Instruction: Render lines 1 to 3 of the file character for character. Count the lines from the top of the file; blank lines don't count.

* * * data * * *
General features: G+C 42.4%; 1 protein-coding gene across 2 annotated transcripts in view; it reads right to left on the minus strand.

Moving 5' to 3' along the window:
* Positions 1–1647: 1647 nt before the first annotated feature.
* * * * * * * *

General features: G+C 42.4%; 1 protein-coding gene across 2 annotated transcripts in view; it reads right to left on the minus strand.

Moving 5' to 3' along the window:
* Positions 1–1647: 1647 nt before the first annotated feature.